“The Crystal Ship” is about to set sail.
When I first heard the rumor that Platform Holly, one of nearly two dozen oil platforms in the Santa Barbara Channel, had inspired the signature image for the Doors’ dirge to lost love, I was skeptical.
Drilling platforms are nothing especially poetic. By day, they are dark specks on the horizon, ships going nowhere. But at twilight, when their lights begin to glow beneath the dimming sky, they sparkle like diadems in the inky black lying somewhere between the mainland and the distant islands.
Perhaps Jim Morrison was right.
I have been peering out at these structures for nearly half a century from the beach at Carpinteria, the wharf at Santa Barbara and U.S. 101 as it scoots high above the surf line. Their presence on the coast feels as intrinsic to the landscape of California as the Golden Gate Bridge or sprawl of Los Angeles, and as much as some would like to see them disappear, their absence will hardly solve our insatiable appetite for fossil fuels.
So when the Trump administration announced plans to expand leasing on the coast for oil and gas development, I wanted to visit one of these platforms. A reporter from The Times had done this before, and when I learned that three of the platforms had been shut down — “decommissioned” is the formal word — the story became more interesting. (Since I started reporting, four more platforms were scheduled to go.)
I reached out to the operators. Chevron, which managed Platforms Grace and Gail, said no.
We received your inquiry and wanted to let you know we will not be participating in this opportunity. We appreciate your interest in Chevron.
I reached out to Beacon West, the company working at Platform Holly. Its president similarly declined.
I think it would be a good story, but unfortunately I am not going to be able to help you out with this. Good luck.
I had been told that because of The Times’ editorials against offshore drilling, oil companies would be reluctant to give me access to the platforms. But I saw a possible opening with the State Lands Commission, which is managing the decommissioning of Platform Holly because it is located in state, not federal, waters.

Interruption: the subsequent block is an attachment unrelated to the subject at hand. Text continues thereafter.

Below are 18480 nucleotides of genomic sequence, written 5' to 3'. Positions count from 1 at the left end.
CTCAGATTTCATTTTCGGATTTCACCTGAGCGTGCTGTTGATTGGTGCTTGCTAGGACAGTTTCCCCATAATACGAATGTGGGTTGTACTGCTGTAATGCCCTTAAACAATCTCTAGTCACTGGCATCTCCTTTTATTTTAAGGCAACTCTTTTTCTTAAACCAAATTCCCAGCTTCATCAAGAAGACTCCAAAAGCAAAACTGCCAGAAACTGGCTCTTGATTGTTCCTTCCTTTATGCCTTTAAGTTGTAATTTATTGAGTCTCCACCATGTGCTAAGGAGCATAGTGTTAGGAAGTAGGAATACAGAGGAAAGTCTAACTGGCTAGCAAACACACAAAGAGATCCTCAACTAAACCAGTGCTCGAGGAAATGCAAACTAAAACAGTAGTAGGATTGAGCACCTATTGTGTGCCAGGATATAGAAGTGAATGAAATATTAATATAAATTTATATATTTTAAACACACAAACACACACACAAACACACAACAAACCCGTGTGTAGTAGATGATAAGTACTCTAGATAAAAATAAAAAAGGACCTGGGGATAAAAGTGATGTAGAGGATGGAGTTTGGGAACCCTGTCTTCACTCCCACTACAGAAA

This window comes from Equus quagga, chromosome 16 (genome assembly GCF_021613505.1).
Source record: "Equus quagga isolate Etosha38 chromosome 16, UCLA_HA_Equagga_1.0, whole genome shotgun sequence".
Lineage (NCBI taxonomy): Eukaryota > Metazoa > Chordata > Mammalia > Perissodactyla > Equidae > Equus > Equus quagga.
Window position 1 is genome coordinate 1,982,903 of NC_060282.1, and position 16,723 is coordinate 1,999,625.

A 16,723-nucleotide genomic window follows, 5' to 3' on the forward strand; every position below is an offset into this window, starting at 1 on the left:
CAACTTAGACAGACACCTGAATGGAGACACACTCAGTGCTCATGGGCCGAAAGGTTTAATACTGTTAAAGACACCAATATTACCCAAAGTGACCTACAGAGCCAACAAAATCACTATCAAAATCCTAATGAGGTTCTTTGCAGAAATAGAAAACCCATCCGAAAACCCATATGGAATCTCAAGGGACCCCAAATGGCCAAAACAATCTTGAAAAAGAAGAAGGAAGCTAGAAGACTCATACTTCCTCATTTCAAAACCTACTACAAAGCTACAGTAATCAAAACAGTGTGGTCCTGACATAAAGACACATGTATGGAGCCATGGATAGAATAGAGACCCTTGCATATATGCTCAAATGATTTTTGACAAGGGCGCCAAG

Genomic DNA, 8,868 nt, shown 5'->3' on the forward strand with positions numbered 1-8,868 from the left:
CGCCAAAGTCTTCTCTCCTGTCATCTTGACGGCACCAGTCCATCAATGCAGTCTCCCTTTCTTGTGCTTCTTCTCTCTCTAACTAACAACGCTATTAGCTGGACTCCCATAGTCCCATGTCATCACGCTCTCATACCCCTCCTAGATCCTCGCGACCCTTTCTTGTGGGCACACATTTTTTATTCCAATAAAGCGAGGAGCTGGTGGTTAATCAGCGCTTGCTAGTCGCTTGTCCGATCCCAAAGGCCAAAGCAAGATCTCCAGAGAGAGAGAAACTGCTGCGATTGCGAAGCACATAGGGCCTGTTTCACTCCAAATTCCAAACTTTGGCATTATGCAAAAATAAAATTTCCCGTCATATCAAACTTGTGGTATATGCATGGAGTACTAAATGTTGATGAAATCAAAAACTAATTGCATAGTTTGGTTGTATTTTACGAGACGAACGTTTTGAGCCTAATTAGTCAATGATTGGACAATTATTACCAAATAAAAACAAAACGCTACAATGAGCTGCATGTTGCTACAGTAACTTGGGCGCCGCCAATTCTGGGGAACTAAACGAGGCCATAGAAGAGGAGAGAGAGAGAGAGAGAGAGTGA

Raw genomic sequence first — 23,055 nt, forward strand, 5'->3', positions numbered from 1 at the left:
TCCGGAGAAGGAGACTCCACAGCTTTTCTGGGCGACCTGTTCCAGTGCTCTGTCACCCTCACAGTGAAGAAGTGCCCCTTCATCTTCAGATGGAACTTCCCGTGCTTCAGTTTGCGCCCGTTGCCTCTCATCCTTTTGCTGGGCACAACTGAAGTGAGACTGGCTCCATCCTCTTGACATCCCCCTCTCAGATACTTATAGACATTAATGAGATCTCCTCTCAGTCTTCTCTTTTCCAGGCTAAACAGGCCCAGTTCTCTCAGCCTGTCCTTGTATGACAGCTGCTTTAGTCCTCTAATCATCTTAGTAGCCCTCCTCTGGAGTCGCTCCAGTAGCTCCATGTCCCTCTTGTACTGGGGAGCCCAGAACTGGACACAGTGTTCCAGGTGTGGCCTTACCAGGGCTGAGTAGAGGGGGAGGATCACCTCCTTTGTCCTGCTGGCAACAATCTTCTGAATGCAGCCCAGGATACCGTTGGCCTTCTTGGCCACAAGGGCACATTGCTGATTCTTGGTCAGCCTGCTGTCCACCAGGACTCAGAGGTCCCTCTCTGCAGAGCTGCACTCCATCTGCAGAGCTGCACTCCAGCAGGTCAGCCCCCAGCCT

More than 20 years have passed since a platform in the channel was decommissioned. In the spring of 1996, Chevron abandoned four rigs off Carpinteria — undersea explosions severed their legs, and the hulking structures were cut into pieces, lifted onto a barge and floated away.
Their dismantling left political writer Lou Cannon saddened by the loss. The twinkling lights of one, Hilda, were “most comforting during the holiday season,” he wrote, “when days are short and the platform’s Christmas lights would shine merrily through the winter darkness.”
Such sentimentality is rare and perhaps a little misplaced. When I wrote the State Lands Commission, I explained that I was less interested in politics than in the lives of the workers who would be leaving Holly behind. A little more than a month later, I stood on the deck of the crew boat approaching this steel behemoth, a structure worthy of Melville, and as a writer, I was thrilled.
I had taken the prerequisite safety class, learned about the dangers of hydrogen sulfide, practiced the rope swing for jumping between ship and platform, and donned fire-resistant coveralls and hard hat.
The crew boat took off from a pier just north of the Sandpiper Golf Course and the Ritz-Carlton Bacara, a resort that suggests what the future of the coast might look like in the absence of Holly and its onshore processing facility. More than 70 years ago, the site was targeted and shelled by a Japanese submarine that had taken aim at an aviation fuel tank.
Together with Times photographers Katie Falkenberg and Al Seib and Times graphics journalist Priya Krishnakumar, I swung my way on board and climbed the stairs that zigzagged over the surging sea below. We spent almost three hours walking in the footsteps of the former operators of the platform, lingering with their ghosts on the catwalks and in the control booths.
Wandering Holly is like walking through a closed-down steel mill. This is our Rust Belt, I thought: a factory set high above the broad Pacific. The juxtaposition is as incongruous as it is hazardous. Fifty years ago, a blowout on another platform led to one of California’s greatest environmental disasters.
The maze of pipes and tanks, squeezed into the platform, reminded me of the artwork of Piranesi with his elaborate architectural drawings. I felt as if I had dropped back in time with the analog switches, dials and gauges. The equipment had been modernized, but vestiges of the past remained, as alien as the underground bunker the survivors of “Lost” discovered.
Unlike platforms farther out at sea, no one slept onboard Holly. The crew boat ferried workers back and forth twice a day — seven days on, seven days off — but they prepared meals here. In the galley, we found a spice rack with Cajun seasoning and curry powder, a refrigerator filled with fish sticks and veggies, a rotary phone and a clock stuck at 4:46.
On the drill deck, we stepped inside a doghouse where someone had scribbled a record of the day’s progress. The floor was littered with tattered sheets of paper, an hour-by-hour chronology of their work probing deep beneath Earth’s surface. I picked up one; it was dated June 24, 2014.
And we stood 35 feet above the sea that glimmered in the afternoon light like diamonds. I imagined what it was like to work here through the seasons, watching the migration of whales, clouds darkening the horizon in winter, the countless sunrises and sunsets. During the Northridge earthquake, we were told, the platform shook like a dog, and one worker recalled the whole coastline going dark in the aftermath.